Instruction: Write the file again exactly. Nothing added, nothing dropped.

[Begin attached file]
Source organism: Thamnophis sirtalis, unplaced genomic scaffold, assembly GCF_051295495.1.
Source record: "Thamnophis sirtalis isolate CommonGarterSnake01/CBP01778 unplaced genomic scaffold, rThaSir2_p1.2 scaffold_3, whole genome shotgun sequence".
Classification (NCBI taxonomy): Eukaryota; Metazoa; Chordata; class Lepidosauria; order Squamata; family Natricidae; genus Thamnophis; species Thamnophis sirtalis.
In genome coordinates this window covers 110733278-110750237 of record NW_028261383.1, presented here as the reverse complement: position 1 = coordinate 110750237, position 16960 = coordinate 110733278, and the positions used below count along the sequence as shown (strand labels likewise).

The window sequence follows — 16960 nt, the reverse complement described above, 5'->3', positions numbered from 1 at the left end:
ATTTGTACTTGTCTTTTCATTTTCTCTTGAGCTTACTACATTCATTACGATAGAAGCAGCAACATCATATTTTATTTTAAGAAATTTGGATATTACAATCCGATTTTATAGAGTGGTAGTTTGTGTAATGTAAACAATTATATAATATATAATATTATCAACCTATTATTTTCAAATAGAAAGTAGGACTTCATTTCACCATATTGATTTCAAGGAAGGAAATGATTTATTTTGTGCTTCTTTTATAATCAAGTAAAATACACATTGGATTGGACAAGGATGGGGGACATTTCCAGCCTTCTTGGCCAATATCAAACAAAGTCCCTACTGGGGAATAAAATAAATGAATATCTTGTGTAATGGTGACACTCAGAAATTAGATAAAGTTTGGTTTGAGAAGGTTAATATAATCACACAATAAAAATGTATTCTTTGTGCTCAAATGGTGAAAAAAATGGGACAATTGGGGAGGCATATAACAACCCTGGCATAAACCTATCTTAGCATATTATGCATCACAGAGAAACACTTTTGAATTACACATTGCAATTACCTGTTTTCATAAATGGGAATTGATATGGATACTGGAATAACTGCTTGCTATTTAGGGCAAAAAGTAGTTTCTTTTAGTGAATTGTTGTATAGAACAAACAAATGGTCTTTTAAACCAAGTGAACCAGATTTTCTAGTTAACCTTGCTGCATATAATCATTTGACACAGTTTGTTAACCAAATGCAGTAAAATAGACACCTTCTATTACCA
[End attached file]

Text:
Source organism: Thamnophis sirtalis, unplaced genomic scaffold, assembly GCF_051295495.1.
Source record: "Thamnophis sirtalis isolate CommonGarterSnake01/CBP01778 unplaced genomic scaffold, rThaSir2_p1.2 scaffold_3, whole genome shotgun sequence".
Classification (NCBI taxonomy): Eukaryota; Metazoa; Chordata; class Lepidosauria; order Squamata; family Natricidae; genus Thamnophis; species Thamnophis sirtalis.
In genome coordinates this window covers 110733278-110750237 of record NW_028261383.1, presented here as the reverse complement: position 1 = coordinate 110750237, position 16960 = coordinate 110733278, and the positions used below count along the sequence as shown (strand labels likewise).

The window sequence follows — 16960 nt, the reverse complement described above, 5'->3', positions numbered from 1 at the left end:
ATTTGTACTTGTCTTTTCATTTTCTCTTGAGCTTACTACATTCATTACGATAGAAGCAGCAACATCATATTTTATTTTAAGAAATTTGGATATTACAATCCGATTTTATAGAGTGGTAGTTTGTGTAATGTAAACAATTATATAATATATAATATTATCAACCTATTATTTTCAAATAGAAAGTAGGACTTCATTTCACCATATTGATTTCAAGGAAGGAAATGATTTATTTTGTGCTTCTTTTATAATCAAGTAAAATACACATTGGATTGGACAAGGATGGGGGACATTTCCAGCCTTCTTGGCCAATATCAAACAAAGTCCCTACTGGGGAATAAAATAAATGAATATCTTGTGTAATGGTGACACTCAGAAATTAGATAAAGTTTGGTTTGAGAAGGTTAATATAATCACACAATAAAAATGTATTCTTTGTGCTCAAATGGTGAAAAAAATGGGACAATTGGGGAGGCATATAACAACCCTGGCATAAACCTATCTTAGCATATTATGCATCACAGAGAAACACTTTTGAATTACACATTGCAATTACCTGTTTTCATAAATGGGAATTGATATGGATACTGGAATAACTGCTTGCTATTTAGGGCAAAAAGTAGTTTCTTTTAGTGAATTGTTGTATAGAACAAACAAATGGTCTTTTAAACCAAGTGAACCAGATTTTCTAGTTAACCTTGCTGCATATAATCATTTGACACAGTTTGTTAACCAAATGCAGTAAAATAGACACCTTCTATTACCA